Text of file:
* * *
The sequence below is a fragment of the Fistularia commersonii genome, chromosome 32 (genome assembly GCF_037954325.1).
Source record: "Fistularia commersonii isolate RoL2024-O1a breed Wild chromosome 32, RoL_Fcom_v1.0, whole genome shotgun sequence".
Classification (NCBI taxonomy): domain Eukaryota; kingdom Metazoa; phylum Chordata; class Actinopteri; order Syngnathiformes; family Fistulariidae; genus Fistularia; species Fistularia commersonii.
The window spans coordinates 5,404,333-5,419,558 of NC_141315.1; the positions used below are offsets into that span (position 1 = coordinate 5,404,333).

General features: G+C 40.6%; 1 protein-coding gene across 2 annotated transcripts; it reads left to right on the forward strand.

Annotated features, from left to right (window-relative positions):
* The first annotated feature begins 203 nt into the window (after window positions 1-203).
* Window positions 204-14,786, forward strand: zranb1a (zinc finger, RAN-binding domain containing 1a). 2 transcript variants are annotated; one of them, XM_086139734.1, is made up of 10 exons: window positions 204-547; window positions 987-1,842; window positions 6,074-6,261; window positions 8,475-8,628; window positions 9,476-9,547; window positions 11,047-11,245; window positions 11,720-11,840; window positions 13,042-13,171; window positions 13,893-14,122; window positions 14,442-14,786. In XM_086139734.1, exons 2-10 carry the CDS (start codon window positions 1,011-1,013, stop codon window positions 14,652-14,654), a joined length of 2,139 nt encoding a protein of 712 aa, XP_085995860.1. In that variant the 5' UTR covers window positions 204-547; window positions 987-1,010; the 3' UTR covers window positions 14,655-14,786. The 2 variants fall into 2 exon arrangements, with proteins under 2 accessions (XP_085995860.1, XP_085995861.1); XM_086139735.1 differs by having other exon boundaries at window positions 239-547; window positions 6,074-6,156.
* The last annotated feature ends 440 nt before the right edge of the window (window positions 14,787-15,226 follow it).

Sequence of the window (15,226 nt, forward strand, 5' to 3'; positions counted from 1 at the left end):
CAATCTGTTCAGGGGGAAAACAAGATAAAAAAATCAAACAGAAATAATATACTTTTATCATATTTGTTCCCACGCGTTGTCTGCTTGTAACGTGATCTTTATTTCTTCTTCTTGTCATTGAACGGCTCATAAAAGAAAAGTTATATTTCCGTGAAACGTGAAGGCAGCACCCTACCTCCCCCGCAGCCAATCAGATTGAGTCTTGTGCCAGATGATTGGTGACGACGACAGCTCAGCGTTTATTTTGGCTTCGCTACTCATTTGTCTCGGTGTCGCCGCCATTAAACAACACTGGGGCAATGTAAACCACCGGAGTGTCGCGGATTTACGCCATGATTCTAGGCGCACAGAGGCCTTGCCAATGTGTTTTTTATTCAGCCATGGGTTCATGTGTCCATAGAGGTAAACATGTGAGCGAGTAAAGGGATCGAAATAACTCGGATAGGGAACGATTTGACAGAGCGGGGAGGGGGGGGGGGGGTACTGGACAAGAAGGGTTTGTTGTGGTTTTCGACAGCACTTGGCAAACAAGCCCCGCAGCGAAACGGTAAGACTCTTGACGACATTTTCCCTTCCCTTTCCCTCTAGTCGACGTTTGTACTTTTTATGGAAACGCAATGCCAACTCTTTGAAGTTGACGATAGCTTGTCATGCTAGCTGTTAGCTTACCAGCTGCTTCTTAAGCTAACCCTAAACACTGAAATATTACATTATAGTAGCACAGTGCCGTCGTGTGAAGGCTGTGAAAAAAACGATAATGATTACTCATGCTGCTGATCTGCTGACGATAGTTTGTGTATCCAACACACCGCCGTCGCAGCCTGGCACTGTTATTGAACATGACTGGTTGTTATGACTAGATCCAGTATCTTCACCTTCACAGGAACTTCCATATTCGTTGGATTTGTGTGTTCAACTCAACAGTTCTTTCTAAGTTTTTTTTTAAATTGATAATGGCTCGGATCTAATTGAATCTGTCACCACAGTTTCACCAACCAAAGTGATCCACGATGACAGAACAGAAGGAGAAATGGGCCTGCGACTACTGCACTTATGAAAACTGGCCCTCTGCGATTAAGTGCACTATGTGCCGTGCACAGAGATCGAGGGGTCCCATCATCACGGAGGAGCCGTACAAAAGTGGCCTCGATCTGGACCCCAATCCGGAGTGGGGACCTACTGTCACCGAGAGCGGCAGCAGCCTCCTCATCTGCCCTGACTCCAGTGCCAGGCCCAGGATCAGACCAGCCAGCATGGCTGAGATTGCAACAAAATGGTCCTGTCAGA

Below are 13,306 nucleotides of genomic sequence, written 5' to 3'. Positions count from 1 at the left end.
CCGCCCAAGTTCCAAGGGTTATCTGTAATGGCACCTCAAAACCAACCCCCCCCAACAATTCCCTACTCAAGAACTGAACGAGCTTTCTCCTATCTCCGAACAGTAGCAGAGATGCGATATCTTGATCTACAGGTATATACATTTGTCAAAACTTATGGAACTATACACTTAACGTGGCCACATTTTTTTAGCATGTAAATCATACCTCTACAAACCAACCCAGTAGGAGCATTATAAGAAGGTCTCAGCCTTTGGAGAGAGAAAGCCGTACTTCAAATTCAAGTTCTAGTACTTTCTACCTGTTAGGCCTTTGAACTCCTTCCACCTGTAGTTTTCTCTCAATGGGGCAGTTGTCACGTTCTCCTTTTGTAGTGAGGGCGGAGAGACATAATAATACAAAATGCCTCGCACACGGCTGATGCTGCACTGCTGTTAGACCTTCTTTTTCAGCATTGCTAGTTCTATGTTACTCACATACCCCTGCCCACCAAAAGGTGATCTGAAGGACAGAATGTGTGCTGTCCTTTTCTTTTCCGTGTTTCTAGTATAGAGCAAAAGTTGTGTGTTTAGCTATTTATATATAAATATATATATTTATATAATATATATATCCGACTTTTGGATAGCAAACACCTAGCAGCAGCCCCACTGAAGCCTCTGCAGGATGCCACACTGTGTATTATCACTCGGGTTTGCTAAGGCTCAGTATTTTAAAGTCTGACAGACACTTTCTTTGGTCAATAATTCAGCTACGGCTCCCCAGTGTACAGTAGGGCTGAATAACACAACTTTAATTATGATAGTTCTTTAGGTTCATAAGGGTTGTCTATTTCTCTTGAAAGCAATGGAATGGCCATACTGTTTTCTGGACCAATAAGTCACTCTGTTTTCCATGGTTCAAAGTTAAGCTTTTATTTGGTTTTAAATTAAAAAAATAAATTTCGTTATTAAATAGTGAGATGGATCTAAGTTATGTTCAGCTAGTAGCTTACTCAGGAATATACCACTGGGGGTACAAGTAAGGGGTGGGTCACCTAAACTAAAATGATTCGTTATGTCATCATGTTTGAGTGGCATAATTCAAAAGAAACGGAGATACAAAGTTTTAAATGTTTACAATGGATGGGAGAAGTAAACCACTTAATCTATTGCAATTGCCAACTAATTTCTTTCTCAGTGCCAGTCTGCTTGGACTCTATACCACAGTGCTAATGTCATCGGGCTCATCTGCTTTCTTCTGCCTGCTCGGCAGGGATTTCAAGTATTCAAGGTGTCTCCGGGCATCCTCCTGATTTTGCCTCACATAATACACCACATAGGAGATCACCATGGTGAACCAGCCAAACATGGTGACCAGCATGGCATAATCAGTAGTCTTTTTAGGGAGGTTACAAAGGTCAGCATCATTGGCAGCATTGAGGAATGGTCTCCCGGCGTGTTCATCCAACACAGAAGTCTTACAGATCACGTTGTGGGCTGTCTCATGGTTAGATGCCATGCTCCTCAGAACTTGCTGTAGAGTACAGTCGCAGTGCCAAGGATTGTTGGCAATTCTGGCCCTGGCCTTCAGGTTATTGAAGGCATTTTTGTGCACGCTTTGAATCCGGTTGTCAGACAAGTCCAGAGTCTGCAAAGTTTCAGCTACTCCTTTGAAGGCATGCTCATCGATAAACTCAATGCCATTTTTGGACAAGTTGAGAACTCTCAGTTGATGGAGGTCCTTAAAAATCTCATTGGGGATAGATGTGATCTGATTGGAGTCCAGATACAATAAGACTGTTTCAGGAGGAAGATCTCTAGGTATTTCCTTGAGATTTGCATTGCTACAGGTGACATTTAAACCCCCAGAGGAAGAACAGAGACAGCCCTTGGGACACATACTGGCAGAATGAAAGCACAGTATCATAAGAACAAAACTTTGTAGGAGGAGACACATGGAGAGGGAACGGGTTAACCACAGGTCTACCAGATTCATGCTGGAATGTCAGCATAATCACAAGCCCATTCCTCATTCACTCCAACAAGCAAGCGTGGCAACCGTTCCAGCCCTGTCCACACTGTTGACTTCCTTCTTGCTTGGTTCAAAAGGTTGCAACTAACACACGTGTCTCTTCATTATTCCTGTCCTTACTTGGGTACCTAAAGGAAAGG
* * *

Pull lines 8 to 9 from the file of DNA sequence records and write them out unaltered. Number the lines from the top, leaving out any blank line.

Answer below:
* Window positions 204-14,786, forward strand: zranb1a (zinc finger, RAN-binding domain containing 1a). 2 transcript variants are annotated; one of them, XM_086139734.1, is made up of 10 exons: window positions 204-547; window positions 987-1,842; window positions 6,074-6,261; window positions 8,475-8,628; window positions 9,476-9,547; window positions 11,047-11,245; window positions 11,720-11,840; window positions 13,042-13,171; window positions 13,893-14,122; window positions 14,442-14,786. In XM_086139734.1, exons 2-10 carry the CDS (start codon window positions 1,011-1,013, stop codon window positions 14,652-14,654), a joined length of 2,139 nt encoding a protein of 712 aa, XP_085995860.1. In that variant the 5' UTR covers window positions 204-547; window positions 987-1,010; the 3' UTR covers window positions 14,655-14,786. The 2 variants fall into 2 exon arrangements, with proteins under 2 accessions (XP_085995860.1, XP_085995861.1); XM_086139735.1 differs by having other exon boundaries at window positions 239-547; window positions 6,074-6,156.
* The last annotated feature ends 440 nt before the right edge of the window (window positions 14,787-15,226 follow it).